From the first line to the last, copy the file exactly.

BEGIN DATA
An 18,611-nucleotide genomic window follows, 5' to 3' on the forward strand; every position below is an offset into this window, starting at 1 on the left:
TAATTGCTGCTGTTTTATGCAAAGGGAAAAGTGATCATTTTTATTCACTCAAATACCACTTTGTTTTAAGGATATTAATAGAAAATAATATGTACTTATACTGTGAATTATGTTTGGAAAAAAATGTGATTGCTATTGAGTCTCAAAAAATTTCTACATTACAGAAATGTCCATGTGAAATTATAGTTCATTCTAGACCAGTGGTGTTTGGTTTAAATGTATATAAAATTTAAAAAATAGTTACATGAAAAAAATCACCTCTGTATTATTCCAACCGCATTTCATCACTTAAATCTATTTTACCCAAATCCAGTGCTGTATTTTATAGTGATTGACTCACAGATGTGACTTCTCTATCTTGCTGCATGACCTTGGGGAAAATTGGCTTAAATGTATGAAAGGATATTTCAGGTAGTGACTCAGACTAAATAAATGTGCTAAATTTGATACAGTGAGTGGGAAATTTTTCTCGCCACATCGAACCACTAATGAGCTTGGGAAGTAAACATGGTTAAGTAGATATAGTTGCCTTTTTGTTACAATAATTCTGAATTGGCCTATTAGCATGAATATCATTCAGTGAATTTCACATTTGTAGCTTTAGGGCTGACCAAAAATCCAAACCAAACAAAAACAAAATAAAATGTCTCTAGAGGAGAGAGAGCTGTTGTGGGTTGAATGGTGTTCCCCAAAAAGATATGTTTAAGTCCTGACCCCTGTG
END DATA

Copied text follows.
An 18,611-nucleotide genomic window follows, 5' to 3' on the forward strand; every position below is an offset into this window, starting at 1 on the left:
TAATTGCTGCTGTTTTATGCAAAGGGAAAAGTGATCATTTTTATTCACTCAAATACCACTTTGTTTTAAGGATATTAATAGAAAATAATATGTACTTATACTGTGAATTATGTTTGGAAAAAAATGTGATTGCTATTGAGTCTCAAAAAATTTCTACATTACAGAAATGTCCATGTGAAATTATAGTTCATTCTAGACCAGTGGTGTTTGGTTTAAATGTATATAAAATTTAAAAAATAGTTACATGAAAAAAATCACCTCTGTATTATTCCAACCGCATTTCATCACTTAAATCTATTTTACCCAAATCCAGTGCTGTATTTTATAGTGATTGACTCACAGATGTGACTTCTCTATCTTGCTGCATGACCTTGGGGAAAATTGGCTTAAATGTATGAAAGGATATTTCAGGTAGTGACTCAGACTAAATAAATGTGCTAAATTTGATACAGTGAGTGGGAAATTTTTCTCGCCACATCGAACCACTAATGAGCTTGGGAAGTAAACATGGTTAAGTAGATATAGTTGCCTTTTTGTTACAATAATTCTGAATTGGCCTATTAGCATGAATATCATTCAGTGAATTTCACATTTGTAGCTTTAGGGCTGACCAAAAATCCAAACCAAACAAAAACAAAATAAAATGTCTCTAGAGGAGAGAGAGCTGTTGTGGGTTGAATGGTGTTCCCCAAAAAGATATGTTTAAGTCCTGACCCCTGTG